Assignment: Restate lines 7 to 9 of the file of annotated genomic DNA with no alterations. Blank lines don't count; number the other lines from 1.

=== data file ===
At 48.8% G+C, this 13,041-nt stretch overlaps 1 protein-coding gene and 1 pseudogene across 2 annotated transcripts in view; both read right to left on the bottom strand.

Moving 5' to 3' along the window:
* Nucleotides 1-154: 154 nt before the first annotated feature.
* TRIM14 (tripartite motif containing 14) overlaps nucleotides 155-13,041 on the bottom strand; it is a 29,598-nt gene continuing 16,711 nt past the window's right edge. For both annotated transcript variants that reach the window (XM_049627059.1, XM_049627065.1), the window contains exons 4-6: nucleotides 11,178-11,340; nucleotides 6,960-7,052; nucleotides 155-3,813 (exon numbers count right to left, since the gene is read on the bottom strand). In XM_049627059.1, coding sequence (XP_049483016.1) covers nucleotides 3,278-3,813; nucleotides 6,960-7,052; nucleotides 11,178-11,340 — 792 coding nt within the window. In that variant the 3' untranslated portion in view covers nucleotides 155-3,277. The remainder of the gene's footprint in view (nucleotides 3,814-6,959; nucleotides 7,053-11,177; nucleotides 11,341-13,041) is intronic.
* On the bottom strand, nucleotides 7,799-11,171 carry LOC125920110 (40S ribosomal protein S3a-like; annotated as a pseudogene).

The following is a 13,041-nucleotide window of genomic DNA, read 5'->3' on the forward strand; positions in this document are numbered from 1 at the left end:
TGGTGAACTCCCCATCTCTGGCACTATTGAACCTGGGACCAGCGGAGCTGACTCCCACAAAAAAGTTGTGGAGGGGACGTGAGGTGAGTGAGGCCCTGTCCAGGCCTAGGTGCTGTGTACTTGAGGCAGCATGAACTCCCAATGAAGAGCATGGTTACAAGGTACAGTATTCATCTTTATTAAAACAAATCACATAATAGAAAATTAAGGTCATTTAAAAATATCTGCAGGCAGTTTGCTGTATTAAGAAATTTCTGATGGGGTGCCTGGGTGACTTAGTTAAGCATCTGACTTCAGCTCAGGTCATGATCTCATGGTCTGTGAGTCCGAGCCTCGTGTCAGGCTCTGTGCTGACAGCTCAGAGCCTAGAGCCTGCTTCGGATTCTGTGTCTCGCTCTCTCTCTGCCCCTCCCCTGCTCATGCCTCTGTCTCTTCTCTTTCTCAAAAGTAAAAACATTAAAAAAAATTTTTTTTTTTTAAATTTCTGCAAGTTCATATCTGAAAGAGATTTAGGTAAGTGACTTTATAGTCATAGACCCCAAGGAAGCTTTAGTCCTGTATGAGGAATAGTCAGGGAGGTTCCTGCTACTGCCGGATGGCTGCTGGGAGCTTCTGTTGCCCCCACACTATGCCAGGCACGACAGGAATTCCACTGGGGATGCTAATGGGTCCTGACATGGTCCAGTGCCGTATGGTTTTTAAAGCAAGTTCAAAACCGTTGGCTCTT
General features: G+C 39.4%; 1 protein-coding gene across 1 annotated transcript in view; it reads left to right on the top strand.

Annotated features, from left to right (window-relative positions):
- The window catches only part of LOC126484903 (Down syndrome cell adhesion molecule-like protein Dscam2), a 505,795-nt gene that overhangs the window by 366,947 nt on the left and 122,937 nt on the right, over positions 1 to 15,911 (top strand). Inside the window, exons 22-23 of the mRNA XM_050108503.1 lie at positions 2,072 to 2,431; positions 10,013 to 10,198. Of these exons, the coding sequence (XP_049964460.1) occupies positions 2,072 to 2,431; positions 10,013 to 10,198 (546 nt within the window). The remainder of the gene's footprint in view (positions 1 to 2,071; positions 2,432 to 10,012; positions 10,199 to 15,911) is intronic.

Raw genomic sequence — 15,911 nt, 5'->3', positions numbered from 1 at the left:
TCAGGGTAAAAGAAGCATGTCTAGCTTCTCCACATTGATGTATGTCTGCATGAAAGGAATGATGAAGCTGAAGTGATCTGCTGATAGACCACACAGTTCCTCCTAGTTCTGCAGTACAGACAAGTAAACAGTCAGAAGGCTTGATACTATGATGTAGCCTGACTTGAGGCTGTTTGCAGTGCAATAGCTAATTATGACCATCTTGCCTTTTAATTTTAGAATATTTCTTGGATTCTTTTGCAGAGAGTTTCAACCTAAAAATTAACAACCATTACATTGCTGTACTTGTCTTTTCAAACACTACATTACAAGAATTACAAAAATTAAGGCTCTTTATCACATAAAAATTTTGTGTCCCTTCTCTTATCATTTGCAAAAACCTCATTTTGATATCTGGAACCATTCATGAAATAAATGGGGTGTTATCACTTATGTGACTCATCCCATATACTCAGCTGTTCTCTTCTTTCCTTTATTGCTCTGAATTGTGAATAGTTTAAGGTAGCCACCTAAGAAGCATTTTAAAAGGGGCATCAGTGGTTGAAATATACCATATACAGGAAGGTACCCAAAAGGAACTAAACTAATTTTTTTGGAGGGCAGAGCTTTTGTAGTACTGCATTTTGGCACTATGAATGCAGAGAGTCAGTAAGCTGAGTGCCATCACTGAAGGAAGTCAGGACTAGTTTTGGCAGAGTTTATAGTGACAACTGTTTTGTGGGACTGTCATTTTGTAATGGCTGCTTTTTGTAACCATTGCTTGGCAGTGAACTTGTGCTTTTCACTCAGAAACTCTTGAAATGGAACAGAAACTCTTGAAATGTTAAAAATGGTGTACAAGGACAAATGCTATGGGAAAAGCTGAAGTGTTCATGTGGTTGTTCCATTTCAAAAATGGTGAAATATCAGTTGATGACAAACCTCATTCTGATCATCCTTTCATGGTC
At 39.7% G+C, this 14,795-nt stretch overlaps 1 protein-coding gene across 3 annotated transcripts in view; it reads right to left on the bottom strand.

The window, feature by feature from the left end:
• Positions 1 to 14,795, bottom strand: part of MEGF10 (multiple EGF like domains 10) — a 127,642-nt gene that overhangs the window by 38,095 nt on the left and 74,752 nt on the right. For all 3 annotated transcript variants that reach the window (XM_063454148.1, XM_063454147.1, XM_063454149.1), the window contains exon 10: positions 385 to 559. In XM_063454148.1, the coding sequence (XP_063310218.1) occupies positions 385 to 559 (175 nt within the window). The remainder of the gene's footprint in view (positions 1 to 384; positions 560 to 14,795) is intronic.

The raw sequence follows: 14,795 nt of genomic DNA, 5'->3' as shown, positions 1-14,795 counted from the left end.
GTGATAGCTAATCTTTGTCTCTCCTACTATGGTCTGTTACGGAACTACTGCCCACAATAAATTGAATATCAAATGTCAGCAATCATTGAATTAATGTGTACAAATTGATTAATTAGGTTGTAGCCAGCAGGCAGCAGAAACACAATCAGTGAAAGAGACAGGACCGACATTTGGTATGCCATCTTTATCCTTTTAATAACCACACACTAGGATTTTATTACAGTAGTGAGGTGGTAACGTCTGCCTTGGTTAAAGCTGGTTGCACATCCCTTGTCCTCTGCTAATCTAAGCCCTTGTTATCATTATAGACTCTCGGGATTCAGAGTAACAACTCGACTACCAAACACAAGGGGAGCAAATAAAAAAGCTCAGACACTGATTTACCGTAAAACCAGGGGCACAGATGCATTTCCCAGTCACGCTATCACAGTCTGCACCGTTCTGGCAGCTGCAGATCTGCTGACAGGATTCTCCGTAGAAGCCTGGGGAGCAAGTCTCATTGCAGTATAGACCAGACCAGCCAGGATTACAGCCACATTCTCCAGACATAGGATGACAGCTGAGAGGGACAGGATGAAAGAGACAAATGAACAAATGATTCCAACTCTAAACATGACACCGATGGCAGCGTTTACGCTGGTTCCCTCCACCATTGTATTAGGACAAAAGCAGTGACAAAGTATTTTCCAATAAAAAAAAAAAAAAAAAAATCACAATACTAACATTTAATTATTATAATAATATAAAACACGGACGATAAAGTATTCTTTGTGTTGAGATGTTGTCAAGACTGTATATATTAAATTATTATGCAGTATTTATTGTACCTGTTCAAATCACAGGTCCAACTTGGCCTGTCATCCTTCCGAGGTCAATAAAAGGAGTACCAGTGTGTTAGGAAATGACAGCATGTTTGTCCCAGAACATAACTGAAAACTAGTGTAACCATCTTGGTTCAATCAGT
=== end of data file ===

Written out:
TGGTGAACTCCCCATCTCTGGCACTATTGAACCTGGGACCAGCGGAGCTGACTCCCACAAAAAAGTTGTGGAGGGGACGTGAGGTGAGTGAGGCCCTGTCCAGGCCTAGGTGCTGTGTACTTGAGGCAGCATGAACTCCCAATGAAGAGCATGGTTACAAGGTACAGTATTCATCTTTATTAAAACAAATCACATAATAGAAAATTAAGGTCATTTAAAAATATCTGCAGGCAGTTTGCTGTATTAAGAAATTTCTGATGGGGTGCCTGGGTGACTTAGTTAAGCATCTGACTTCAGCTCAGGTCATGATCTCATGGTCTGTGAGTCCGAGCCTCGTGTCAGGCTCTGTGCTGACAGCTCAGAGCCTAGAGCCTGCTTCGGATTCTGTGTCTCGCTCTCTCTCTGCCCCTCCCCTGCTCATGCCTCTGTCTCTTCTCTTTCTCAAAAGTAAAAACATTAAAAAAAATTTTTTTTTTTTAAATTTCTGCAAGTTCATATCTGAAAGAGATTTAGGTAAGTGACTTTATAGTCATAGACCCCAAGGAAGCTTTAGTCCTGTATGAGGAATAGTCAGGGAGGTTCCTGCTACTGCCGGATGGCTGCTGGGAGCTTCTGTTGCCCCCACACTATGCCAGGCACGACAGGAATTCCACTGGGGATGCTAATGGGTCCTGACATGGTCCAGTGCCGTATGGTTTTTAAAGCAAGTTCAAAACCGTTGGCTCTT
General features: G+C 39.4%; 1 protein-coding gene across 1 annotated transcript in view; it reads left to right on the top strand.

Annotated features, from left to right (window-relative positions):